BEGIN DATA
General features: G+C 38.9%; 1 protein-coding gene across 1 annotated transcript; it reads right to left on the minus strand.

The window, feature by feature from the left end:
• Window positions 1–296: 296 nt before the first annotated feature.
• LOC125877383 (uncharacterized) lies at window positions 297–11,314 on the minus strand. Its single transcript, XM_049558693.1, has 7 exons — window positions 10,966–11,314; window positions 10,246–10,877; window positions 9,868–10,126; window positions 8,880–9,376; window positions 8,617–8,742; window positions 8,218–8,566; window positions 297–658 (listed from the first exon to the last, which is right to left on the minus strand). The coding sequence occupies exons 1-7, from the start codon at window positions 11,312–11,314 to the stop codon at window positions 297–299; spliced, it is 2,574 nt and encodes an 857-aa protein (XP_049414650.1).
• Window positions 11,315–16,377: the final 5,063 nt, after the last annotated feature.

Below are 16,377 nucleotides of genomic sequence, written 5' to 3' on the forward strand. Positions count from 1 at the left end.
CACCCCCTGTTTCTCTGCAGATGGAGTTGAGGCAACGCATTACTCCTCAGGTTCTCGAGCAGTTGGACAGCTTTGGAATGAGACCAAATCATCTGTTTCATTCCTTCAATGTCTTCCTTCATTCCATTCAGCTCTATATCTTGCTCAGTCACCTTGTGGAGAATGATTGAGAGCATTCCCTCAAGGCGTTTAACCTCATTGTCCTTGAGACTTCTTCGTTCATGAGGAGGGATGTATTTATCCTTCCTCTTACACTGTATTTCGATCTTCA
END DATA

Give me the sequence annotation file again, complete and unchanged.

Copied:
General features: G+C 38.9%; 1 protein-coding gene across 1 annotated transcript; it reads right to left on the minus strand.

The window, feature by feature from the left end:
• Window positions 1–296: 296 nt before the first annotated feature.
• LOC125877383 (uncharacterized) lies at window positions 297–11,314 on the minus strand. Its single transcript, XM_049558693.1, has 7 exons — window positions 10,966–11,314; window positions 10,246–10,877; window positions 9,868–10,126; window positions 8,880–9,376; window positions 8,617–8,742; window positions 8,218–8,566; window positions 297–658 (listed from the first exon to the last, which is right to left on the minus strand). The coding sequence occupies exons 1-7, from the start codon at window positions 11,312–11,314 to the stop codon at window positions 297–299; spliced, it is 2,574 nt and encodes an 857-aa protein (XP_049414650.1).
• Window positions 11,315–16,377: the final 5,063 nt, after the last annotated feature.

Below are 16,377 nucleotides of genomic sequence, written 5' to 3' on the forward strand. Positions count from 1 at the left end.
CACCCCCTGTTTCTCTGCAGATGGAGTTGAGGCAACGCATTACTCCTCAGGTTCTCGAGCAGTTGGACAGCTTTGGAATGAGACCAAATCATCTGTTTCATTCCTTCAATGTCTTCCTTCATTCCATTCAGCTCTATATCTTGCTCAGTCACCTTGTGGAGAATGATTGAGAGCATTCCCTCAAGGCGTTTAACCTCATTGTCCTTGAGACTTCTTCGTTCATGAGGAGGGATGTATTTATCCTTCCTCTTACACTGTATTTCGATCTTCA